For almost all of the last two millennia, one of the key things that has defined Jews as a people has been that we were a nation without sovereignty, without self-governance, and without even a land of our own to reside in safely.
But, almost 76 years ago, in what some would call a miracle, the Jews were recognized as a real nation and were given their independence and power to self-govern, with the United Nations’ design to turn Mandatory Palestine into a side-by-side Jewish state and Arab state.
Fast forward, after decades of ongoing conflict to the time of this Israel-Gaza war, it’s important to continue to contemplate how we use power.
It has often been the case that Jews were blamed for the worst sins of the time and place in which they found themselves. When the issue was religion, Jews were falsely accused of killing Jesus. When it was about economics, Jews were blamed, by different sides, for both being communists and capitalists. And now, when the main discussion is about race and power, we Jews are accused of abusing our power as white colonialists.
Given the need to pause and reflect amidst the conflict and chaos we’re immersed in, here I offer five modest reflections on how we think about power today.
1. Power is not so simple to assess.
For many observers of the war, the fact that Israel is more militarily powerful than Hamas makes it the aggressor and therefore the one at fault. However, this belief ignores the atrocities of Hamas, who intentionally attacked Israeli civilians, whereas Israel seeks to kill only combatants but is faced with the problem of Hamas embedding itself within the civilian population.
Furthermore, Israel is a tiny state surrounded by countries and armed groups that are hostile toward Israel, such as Iran and Hezbollah. In the context of the region, Israel is by far the more threatened party. Iran has frequently made clear that it seeks Israel’s destruction and its nuclear agenda must be seen in that light, while Hezbollah, stationed on Israel’s northern border, has expressed similar aims. If we zoom out even further, the superpowers of Russia and China are both not aligned with Israel. We should be considering who is the real David and who is the real Goliath here.
2. American notions of power don’t necessarily translate.
To progressives, holding power often appears to be something to feel guilty about. It’s only righteous to be an underdog and align with the underdog. Combine that with the sin of nationalism and patriotism (two of the greatest evils in progressive thought today), and Zionism doesn’t stand a chance to be heard at all.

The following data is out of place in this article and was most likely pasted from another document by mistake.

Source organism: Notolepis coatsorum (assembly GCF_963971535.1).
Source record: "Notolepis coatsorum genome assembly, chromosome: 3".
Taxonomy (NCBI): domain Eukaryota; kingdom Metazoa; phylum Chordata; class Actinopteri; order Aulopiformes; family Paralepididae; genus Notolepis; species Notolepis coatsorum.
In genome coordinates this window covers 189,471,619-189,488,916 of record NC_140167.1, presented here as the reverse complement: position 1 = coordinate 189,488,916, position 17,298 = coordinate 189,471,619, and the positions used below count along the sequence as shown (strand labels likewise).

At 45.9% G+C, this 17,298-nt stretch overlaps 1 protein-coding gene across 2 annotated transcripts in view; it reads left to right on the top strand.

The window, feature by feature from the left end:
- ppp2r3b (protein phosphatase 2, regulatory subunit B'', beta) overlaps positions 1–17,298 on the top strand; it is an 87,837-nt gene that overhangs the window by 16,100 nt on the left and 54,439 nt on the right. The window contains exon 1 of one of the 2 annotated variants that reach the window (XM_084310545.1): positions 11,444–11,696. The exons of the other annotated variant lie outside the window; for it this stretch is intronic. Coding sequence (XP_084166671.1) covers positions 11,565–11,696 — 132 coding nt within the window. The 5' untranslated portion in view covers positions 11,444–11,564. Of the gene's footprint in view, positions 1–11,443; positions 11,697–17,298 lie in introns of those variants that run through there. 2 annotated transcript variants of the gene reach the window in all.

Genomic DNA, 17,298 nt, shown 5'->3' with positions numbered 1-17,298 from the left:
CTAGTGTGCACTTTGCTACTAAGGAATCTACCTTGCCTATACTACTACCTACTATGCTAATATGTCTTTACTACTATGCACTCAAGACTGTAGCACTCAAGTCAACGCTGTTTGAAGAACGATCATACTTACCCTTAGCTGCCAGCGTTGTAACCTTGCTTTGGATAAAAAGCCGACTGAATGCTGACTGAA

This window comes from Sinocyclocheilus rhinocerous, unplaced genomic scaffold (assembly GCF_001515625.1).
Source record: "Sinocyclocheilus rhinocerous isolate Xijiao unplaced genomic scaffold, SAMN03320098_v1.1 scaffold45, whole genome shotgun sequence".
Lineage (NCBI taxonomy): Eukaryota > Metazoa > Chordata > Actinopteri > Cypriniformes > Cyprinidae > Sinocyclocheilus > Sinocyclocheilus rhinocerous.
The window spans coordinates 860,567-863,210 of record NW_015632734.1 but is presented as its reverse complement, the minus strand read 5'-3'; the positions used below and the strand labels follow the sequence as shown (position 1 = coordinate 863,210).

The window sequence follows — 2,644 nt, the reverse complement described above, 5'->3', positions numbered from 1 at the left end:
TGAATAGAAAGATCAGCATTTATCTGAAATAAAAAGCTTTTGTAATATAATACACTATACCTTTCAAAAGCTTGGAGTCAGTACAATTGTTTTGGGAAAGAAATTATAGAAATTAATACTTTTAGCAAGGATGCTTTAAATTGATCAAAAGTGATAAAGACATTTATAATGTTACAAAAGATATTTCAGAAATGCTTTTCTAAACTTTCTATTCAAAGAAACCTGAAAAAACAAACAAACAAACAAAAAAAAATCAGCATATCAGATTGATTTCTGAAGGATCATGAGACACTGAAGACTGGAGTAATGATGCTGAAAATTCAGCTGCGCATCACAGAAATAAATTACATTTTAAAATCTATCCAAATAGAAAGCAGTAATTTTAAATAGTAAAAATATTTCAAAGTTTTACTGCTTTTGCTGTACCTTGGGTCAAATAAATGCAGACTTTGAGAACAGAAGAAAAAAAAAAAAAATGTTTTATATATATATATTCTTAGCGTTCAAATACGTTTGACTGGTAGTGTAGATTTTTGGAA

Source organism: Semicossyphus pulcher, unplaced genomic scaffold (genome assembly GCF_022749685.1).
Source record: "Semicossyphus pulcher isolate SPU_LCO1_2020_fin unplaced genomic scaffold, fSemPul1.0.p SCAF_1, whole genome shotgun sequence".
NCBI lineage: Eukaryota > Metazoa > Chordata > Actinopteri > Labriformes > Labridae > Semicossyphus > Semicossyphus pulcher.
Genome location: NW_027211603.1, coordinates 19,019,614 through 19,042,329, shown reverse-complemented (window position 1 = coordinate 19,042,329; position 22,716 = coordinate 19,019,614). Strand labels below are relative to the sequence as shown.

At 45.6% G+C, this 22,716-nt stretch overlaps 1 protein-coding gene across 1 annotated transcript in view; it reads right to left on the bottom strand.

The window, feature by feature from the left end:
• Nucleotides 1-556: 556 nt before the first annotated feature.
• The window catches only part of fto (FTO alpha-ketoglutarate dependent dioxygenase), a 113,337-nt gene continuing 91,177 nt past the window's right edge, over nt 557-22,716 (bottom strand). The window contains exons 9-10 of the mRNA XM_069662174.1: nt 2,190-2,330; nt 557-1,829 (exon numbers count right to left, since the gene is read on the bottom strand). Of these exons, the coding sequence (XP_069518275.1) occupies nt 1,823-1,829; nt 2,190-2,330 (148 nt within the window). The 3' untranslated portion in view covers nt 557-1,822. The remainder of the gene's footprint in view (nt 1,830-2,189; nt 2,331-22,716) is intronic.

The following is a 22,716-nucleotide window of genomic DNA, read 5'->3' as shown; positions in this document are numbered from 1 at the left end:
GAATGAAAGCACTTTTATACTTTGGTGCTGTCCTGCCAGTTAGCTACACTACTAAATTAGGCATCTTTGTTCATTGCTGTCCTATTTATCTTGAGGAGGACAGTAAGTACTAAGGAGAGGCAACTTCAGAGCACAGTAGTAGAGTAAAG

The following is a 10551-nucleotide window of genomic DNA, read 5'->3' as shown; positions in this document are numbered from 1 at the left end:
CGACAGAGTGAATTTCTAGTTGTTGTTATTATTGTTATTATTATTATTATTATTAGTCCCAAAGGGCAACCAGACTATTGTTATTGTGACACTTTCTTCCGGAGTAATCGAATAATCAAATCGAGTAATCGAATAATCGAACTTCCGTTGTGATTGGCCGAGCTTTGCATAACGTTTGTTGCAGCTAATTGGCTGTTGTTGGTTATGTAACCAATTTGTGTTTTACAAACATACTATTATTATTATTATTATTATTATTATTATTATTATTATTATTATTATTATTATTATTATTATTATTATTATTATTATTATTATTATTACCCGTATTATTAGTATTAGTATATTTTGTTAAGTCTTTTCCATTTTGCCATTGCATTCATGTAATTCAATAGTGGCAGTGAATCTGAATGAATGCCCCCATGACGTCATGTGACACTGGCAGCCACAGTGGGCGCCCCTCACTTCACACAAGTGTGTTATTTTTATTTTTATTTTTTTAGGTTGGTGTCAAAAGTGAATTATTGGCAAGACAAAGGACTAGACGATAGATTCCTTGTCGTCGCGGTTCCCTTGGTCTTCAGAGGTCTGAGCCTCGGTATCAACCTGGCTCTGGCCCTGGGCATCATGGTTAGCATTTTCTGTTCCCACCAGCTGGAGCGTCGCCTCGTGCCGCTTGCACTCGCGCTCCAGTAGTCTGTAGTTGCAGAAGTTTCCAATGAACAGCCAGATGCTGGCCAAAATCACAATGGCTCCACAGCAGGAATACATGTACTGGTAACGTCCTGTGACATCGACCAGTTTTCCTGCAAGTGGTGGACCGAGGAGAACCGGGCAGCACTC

Israel does not want to kill Muslims, but rather secure Israel’s citizens, whereas Hamas has said, “We must teach Israel a lesson, and we will do this again and again.” In general, all things being equal, it makes sense to be empathetic to weaker parties, and we do indeed ache for the Palestinians that Hamas is oppressing and hiding behind. But, ethically, you should side with who is morally correct and more virtuous, not simply who’s weaker.
3. Power is not inherently bad.
Rather, power is like a technology that can be used for good or evil. It is good, for example, that the allies had more power during World War II, and not Germany and Japan.
Does power necessarily corrupt? We want to reject that view and replace it with a different one. Power gives you responsibility. With power, one can protect people, but doing so responsibly is hard. There was a long prophetic tradition of being skeptical of human rulers because of the way power can lead to abuse. Indeed, the Jewish people, who were powerless for many centuries, have needed to quickly learn the ethics of power of the last 75 years. In recent decades, after Israel had overcome most existential threats, this responsibility meant balancing being strong with showing restraint. Indeed, the Hebrew Bible itself (Deuteronomy 17:16-17) warns against the abuse of power and puts forth a means to avoid it.
It may appear to some that the IDF is acting indiscriminately in Gaza, but it is actually exhibiting enormous restraint to ensure that Palestinian civilians and Israeli hostages are not hurt, while still fighting to uproot Hamas, as difficult as it is to do battle with an ideology.
4. Israel’s security is not guaranteed.
Power is ephemeral. It comes and goes. In Jewish history, we had two temples and both were destroyed. Once you have power you don’t eternally keep it. It’s always at risk in a hostile world. If Israel doesn’t take the steps necessary to maintain the security of its people, there is no promise of continued safety, and the Holocaust has already made clear that the world would likely largely remain silent if the Jews were to face the possibility of genocide. There is a reason why some with power don’t want to lose it, a desire that is not always wrong.
5. The war over public opinion matters.
Power takes different forms. For example, it can be argued that Palestinians have won the battle for the support of certain corners of academia and the media. American politicians overwhelmingly support Israel now, but they know the voters can turn on them if Israel doesn’t continue to win the hearts and minds of the public. And support is even more fragile around the world, especially in the United Nations. There’s a reason that the most powerful empires in the world eventually fall.
While Jewish political power is fluctuating and complicated, the reason we’ve survived as a people so long has been the power of our will to stay together, the power of our faith in the Jewish story and mission, and the power of resiliency. These are forms of power for which we can never, and ultimately will never, accept criticism.